Mashed Potatoes with Roasted Leeks



Serving size

about 1 cup
45 Minutes

This recipe can be multiplied or divided by 2 and makes great leftovers.

Mashed Potatoes with Roasted Leeks


3 quart Water
1 pound Yukon gold potatoes
1 tsp. Olive oil
1 medium (about l2 ounces) Leeks (thinly sliced crosswise; keep white and green parts separate)
2 tsp.. Unsalted butter
1/4 cup Reduced fat buttermilk
1/4 cup 2% milk
1/4 tsp. Salt
1 to taste Black pepper


Place the water in a large stock pot over high heat.

Quarter the potatoes and add to the stock pot.

Cover with water by about an inch. Bring to boil and then reduce heat until the water is simmering.

While the potatoes are cooking, place the olive oil in a medium skillet over medium high heat.

Add the green part of the leeks and cook for about 5 minutes. Toss occasionally.

As the green part of the leek begins to caramelize add the white part of the leeks.

Cook over medium high to high heat for about 5 to 10 minutes, tossing occasionally, until the leeks are lightly browned.

Remove the leeks from the heat and place in a large bowl.

The potatoes should cook about 20 to 25 minutes until slightly soft in the middle. They should give when squeezed.

Remove from heat and drain water.

Add the potatoes to the bowl with the leeks along with the butter, buttermilk, milk, and salt.

Mash potatoes until creamy and gently fold together with the leeks.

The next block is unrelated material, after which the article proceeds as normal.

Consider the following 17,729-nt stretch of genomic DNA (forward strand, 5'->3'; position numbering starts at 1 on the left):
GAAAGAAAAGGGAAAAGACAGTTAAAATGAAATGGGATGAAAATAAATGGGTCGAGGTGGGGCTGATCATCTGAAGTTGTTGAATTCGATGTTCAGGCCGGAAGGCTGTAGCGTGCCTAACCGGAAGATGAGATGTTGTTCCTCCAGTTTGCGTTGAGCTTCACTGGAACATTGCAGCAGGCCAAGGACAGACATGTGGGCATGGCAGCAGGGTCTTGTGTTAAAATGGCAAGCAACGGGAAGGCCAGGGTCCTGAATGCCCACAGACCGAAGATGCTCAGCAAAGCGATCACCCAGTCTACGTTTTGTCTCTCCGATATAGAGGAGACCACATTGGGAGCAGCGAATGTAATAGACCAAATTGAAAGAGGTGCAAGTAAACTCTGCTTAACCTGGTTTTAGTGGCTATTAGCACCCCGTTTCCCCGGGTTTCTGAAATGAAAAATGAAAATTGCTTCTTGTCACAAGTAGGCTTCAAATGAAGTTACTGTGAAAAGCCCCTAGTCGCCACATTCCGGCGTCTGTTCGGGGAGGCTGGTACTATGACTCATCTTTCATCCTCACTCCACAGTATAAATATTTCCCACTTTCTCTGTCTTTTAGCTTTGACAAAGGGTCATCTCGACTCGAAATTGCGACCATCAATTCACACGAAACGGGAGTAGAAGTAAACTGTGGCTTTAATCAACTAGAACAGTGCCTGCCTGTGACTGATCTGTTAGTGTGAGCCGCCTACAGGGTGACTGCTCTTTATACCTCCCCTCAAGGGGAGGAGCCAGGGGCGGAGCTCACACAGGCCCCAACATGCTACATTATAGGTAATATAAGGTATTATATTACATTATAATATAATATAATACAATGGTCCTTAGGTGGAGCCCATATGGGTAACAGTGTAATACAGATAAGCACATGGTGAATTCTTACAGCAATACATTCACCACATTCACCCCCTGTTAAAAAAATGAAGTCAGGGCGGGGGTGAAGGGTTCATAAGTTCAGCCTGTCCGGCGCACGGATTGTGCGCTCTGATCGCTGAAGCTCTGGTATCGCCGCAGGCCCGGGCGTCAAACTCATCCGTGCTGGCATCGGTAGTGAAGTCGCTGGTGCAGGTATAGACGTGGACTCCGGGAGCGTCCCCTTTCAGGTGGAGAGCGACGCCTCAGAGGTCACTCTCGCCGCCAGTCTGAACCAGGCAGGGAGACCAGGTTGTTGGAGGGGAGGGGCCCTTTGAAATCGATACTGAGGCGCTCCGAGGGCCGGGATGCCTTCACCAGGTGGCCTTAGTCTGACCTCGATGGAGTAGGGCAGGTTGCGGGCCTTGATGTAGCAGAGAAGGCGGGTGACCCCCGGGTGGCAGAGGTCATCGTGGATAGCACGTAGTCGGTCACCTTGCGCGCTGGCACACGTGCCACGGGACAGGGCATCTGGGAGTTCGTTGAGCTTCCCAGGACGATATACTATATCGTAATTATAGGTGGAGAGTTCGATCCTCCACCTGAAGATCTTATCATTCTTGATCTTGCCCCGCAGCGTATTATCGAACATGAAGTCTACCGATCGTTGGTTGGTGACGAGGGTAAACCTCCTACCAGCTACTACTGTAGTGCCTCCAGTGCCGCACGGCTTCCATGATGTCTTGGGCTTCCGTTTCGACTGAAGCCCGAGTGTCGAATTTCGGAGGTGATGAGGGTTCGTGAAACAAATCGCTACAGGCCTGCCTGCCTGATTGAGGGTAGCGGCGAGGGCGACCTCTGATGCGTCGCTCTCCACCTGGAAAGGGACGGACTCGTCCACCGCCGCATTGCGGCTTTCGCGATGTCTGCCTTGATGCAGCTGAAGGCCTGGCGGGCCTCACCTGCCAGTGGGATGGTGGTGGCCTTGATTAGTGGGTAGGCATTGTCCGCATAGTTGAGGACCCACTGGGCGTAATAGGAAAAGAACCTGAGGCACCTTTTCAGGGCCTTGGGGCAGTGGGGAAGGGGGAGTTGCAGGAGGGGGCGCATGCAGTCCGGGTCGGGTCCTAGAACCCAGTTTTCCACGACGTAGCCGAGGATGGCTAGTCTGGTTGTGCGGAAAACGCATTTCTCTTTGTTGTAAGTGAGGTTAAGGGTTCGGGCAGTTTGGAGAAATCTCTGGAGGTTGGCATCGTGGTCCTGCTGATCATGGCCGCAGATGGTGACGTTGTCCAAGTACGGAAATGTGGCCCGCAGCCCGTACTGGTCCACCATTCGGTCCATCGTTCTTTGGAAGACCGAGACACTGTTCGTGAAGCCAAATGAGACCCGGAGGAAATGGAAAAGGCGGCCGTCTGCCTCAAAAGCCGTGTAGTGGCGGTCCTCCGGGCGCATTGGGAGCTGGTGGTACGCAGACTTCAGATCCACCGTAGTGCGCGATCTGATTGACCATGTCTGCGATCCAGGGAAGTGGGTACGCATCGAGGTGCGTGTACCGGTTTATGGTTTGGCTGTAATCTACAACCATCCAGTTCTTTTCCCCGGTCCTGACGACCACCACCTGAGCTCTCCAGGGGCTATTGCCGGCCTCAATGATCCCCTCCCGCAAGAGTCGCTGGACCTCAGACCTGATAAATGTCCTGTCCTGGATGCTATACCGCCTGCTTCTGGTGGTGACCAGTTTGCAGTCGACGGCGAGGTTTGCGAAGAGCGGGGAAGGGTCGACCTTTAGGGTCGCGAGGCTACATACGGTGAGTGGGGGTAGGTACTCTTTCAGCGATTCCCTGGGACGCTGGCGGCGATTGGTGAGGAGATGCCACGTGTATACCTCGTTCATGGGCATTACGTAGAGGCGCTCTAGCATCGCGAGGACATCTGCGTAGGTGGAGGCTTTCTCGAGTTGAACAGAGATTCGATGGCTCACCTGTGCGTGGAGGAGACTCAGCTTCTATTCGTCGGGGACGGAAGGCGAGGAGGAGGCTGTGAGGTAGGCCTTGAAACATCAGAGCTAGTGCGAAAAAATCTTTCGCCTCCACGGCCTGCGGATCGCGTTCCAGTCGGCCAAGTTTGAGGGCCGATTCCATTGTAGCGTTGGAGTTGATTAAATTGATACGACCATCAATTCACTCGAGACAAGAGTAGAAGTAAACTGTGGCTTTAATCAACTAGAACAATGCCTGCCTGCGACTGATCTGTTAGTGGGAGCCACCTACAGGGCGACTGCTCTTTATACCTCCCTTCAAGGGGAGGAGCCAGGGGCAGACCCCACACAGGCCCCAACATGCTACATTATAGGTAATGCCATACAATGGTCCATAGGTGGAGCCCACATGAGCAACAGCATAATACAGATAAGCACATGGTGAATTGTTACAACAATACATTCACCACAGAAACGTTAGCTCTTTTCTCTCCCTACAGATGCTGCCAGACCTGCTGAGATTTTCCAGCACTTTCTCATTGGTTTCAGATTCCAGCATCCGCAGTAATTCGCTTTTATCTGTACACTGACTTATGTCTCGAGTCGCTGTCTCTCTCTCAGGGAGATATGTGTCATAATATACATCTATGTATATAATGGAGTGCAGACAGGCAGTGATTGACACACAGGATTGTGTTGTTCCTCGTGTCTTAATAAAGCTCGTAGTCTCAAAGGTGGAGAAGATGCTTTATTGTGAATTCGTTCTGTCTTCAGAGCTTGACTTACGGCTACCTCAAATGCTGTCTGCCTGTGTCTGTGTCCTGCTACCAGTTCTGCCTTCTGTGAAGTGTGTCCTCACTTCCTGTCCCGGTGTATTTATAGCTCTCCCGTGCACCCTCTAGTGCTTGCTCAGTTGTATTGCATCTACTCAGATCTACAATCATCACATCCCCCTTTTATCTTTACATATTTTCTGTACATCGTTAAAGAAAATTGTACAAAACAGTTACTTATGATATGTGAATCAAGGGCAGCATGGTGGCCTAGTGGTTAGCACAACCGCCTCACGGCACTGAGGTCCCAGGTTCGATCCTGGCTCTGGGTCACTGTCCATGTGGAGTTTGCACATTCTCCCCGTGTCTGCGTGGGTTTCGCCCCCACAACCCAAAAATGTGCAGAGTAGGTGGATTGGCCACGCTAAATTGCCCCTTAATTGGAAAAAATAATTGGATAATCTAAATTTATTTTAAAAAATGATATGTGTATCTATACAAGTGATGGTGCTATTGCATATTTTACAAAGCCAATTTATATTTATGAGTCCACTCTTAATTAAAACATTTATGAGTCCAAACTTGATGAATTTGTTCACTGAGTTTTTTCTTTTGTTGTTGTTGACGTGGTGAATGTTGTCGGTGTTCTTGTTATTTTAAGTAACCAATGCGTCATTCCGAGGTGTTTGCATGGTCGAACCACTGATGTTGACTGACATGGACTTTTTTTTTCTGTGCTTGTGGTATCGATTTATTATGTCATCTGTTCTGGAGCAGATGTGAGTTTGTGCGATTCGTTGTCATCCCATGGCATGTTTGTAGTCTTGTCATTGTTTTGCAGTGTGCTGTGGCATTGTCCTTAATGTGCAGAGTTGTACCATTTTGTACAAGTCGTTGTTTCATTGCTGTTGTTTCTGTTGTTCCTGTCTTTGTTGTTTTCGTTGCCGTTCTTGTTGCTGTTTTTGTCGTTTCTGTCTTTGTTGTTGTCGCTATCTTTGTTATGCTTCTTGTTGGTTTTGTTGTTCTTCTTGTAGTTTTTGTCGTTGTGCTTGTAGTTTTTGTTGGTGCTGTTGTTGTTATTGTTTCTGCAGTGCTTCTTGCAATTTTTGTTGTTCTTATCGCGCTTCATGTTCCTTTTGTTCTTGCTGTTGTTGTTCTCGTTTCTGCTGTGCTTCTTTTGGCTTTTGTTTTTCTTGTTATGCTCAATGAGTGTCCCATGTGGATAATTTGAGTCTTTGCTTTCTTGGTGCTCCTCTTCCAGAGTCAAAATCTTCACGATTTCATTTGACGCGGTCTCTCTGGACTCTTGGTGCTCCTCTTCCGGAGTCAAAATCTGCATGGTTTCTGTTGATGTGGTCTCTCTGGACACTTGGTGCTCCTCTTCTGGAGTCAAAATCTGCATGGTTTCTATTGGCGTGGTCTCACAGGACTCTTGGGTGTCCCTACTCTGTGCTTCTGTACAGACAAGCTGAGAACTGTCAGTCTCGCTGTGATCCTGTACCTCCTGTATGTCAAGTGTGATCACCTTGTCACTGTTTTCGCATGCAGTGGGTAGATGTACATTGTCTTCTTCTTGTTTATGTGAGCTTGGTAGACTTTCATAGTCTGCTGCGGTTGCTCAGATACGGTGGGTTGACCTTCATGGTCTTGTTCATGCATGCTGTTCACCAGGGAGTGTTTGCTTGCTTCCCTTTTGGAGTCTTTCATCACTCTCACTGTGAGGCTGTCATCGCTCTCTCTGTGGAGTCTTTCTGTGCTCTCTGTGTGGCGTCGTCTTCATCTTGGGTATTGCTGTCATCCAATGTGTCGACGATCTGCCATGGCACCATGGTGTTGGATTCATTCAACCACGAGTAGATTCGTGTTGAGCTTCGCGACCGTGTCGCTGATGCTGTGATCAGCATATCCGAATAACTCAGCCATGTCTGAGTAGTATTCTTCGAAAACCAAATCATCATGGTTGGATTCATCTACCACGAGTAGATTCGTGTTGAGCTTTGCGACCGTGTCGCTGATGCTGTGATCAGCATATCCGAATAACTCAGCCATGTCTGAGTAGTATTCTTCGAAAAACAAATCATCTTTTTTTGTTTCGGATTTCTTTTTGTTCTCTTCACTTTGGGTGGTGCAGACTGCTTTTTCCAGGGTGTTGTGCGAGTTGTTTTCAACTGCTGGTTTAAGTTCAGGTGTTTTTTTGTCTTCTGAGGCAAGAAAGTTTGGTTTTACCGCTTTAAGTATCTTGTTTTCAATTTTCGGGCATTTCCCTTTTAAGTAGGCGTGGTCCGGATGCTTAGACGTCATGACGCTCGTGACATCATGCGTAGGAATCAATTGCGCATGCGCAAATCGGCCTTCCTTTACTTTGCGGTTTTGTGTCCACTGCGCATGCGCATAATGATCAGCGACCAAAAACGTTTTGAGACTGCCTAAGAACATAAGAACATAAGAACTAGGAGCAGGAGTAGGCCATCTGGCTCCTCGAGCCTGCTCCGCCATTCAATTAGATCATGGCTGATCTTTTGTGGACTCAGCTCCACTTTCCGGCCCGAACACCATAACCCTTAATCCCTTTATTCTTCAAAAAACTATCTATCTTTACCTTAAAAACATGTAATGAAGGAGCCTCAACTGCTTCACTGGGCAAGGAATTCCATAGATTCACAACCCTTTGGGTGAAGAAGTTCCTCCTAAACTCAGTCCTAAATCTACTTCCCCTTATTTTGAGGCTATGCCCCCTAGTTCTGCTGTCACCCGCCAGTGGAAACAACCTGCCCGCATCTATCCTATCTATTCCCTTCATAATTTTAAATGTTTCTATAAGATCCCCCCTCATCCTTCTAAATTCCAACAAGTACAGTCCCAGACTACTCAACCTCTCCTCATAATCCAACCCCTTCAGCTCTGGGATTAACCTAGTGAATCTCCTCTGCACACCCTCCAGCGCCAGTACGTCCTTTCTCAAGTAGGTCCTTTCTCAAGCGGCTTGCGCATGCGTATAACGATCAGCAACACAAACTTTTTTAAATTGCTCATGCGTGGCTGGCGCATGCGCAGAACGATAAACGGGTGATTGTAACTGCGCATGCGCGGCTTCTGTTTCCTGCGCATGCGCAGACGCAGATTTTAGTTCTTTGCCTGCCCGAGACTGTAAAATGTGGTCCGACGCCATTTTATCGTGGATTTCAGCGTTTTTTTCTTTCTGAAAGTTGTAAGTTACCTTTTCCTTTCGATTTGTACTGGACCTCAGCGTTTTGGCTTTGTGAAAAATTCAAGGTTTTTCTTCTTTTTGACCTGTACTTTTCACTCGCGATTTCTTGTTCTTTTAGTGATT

Add ground black pepper to taste.

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GERD / Acid Reflux

This recipe contains GERD triggers and those with GERD may wish to avoid it.


Avoid this recipe if you are lactose intolerant.

Coumadin® (Warfarin)

This recipe is NOT safe for Coumadin (warfarin) users.

Gluten Sensitivity

This recipe is safe for those who are sensitive to gluten.


This is a low sodium recipe.

Recipe Notes

I like to leave some chunks in my mashed potatoes. If you like them smooth, be careful because over mashing will result in pasty potatoes. One great solution is to use a potato ricer, but that means you won’t get the skin of your potatoes in your dish. I prefer the skin but you may not.

"But the kitchen will not come into its own again until it ceases to be a status symbol and becomes again a workshop. It may be pastel. It may be ginghamed as to curtains and shining with copper like a picture in a woman's magazine. But you and I will know it chiefly by its fragrances and its clutter. At the back of the stove will sit a soup kettle, gently bubbling, one into which every day are popped leftover bones and vegetables to make stock for sauces or soup for the family. Carrots and leeks will sprawl on counters, greens in a basket. There will be something sweet-smelling twirling in a bowl and something savory baking in the oven. Cabinet doors will gape ajar and colored surfaces are likely to be littered with salt and pepper and flour and herbs and cheesecloth and pot holders and long-handled forks. It won't be neat. It won't even look efficient. but when you enter it you will feel the pulse of life throbbing from every corner. The heart of the home will have begun once again to beat."

Phyllis McGinley